We devote a lot of entries in this blog to the graduate school admission process, and how to navigate it successfully. Today, we’d like to focus on those lucky folks who have gotten their acceptance letters, but who have one final hurdle to face before beginning school: The process of relocating.
U.S. News’s Education section recently published an article containing a series of tips to help make the transition to a new city smoother. The key takeaways for anyone moving this spring or summer area:
-Plan as far ahead as possible (like, as soon as a final decision about which school to attend has been made). The first decision to make is whether one wants to live on or off campus, and many schools’ on campus housing is on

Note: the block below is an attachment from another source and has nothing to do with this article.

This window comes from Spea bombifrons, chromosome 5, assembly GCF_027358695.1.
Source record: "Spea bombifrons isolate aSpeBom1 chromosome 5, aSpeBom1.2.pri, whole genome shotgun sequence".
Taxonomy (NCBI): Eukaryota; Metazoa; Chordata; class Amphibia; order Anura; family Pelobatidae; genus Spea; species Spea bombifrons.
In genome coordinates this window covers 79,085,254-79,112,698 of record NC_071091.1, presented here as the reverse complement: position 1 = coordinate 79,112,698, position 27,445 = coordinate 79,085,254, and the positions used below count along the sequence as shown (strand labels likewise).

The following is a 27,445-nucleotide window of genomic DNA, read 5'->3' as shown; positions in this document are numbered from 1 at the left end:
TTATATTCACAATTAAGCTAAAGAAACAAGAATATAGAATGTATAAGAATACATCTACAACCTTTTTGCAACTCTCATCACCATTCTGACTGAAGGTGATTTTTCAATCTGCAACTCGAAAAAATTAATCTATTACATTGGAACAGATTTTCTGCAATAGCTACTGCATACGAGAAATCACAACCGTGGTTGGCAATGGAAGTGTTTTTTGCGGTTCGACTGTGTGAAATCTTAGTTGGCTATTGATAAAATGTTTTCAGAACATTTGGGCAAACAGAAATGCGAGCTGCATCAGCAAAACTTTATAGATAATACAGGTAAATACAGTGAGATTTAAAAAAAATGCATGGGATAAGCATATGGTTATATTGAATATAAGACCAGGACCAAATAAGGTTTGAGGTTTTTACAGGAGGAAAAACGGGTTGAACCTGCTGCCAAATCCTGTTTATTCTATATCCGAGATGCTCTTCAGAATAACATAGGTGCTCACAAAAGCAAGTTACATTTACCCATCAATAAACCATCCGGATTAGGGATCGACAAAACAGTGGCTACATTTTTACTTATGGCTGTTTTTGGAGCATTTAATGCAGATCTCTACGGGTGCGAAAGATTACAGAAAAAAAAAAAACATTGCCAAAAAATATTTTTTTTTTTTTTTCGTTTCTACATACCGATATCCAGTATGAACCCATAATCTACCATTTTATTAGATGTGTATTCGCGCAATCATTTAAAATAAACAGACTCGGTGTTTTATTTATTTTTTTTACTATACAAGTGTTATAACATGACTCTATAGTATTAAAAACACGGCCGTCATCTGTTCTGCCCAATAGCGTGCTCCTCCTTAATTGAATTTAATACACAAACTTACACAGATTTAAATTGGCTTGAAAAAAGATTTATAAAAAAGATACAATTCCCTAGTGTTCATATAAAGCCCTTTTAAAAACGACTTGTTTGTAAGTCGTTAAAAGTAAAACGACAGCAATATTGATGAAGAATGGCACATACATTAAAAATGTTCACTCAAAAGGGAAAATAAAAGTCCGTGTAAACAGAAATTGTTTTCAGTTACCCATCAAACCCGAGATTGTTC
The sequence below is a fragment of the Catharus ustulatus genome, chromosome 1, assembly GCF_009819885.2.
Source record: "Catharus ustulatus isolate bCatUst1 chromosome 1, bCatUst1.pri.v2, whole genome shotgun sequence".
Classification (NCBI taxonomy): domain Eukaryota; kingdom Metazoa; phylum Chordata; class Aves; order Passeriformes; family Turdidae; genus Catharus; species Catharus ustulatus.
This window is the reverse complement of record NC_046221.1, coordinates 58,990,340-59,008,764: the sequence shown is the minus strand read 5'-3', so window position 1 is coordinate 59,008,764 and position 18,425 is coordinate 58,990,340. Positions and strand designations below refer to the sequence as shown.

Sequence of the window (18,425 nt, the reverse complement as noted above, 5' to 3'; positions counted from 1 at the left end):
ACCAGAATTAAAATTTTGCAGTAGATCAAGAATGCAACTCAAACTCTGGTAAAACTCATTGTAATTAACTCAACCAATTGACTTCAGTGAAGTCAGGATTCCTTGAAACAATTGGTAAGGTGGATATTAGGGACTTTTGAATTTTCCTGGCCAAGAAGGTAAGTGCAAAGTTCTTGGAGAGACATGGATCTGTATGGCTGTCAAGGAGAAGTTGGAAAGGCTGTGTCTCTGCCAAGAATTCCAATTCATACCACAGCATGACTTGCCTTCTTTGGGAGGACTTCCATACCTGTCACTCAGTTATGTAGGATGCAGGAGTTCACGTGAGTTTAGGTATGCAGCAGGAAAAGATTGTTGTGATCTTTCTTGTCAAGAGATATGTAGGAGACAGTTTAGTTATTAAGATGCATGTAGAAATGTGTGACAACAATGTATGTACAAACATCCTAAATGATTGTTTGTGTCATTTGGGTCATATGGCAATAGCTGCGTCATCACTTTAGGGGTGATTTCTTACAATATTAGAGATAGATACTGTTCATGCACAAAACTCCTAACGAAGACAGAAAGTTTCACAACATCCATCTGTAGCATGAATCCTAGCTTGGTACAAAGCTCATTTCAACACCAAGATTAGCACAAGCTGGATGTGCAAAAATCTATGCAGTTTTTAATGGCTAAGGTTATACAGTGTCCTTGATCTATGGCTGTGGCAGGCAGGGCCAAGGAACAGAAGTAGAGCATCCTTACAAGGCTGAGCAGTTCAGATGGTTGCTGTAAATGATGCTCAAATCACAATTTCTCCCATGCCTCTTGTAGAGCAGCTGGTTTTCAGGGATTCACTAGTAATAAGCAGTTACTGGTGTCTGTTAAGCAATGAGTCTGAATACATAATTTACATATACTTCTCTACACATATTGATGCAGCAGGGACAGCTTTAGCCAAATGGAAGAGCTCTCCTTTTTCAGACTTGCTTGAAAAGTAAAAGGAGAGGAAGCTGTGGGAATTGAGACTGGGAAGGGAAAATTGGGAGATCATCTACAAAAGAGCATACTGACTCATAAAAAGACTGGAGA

We love hosting events for all of you intrepid GRE preppers: We regularly run full-length practice GRE tests, classes on how to strategically approach the test, seminars on your graduate school personal statements, and much more. I’m happy to announce that next week, one of my favorite events is happening on Tuesday, May 14th, at 7:30 pm ET: the GRE Bootcamp.
As the name implies, the Bootcamp is not for the faint of heart: It will feature a series of some of the toughest problems that you can see on the GRE. While you need to be ready to tackle questions on all topics and of all difficulty levels for Test Day, this event will give you insight into how
Professional athletes review game tape to improve their performance. Students review professors’ notes on papers to get advice on how to better present arguments and ideas. Business people constantly review new strategies, to determine how well they’re working.
What’s the common theme? No matter what you do, a major component of success is getting consistent feedback and using it to adjust your approach as you proceed. This rule applies to your GRE studies as well.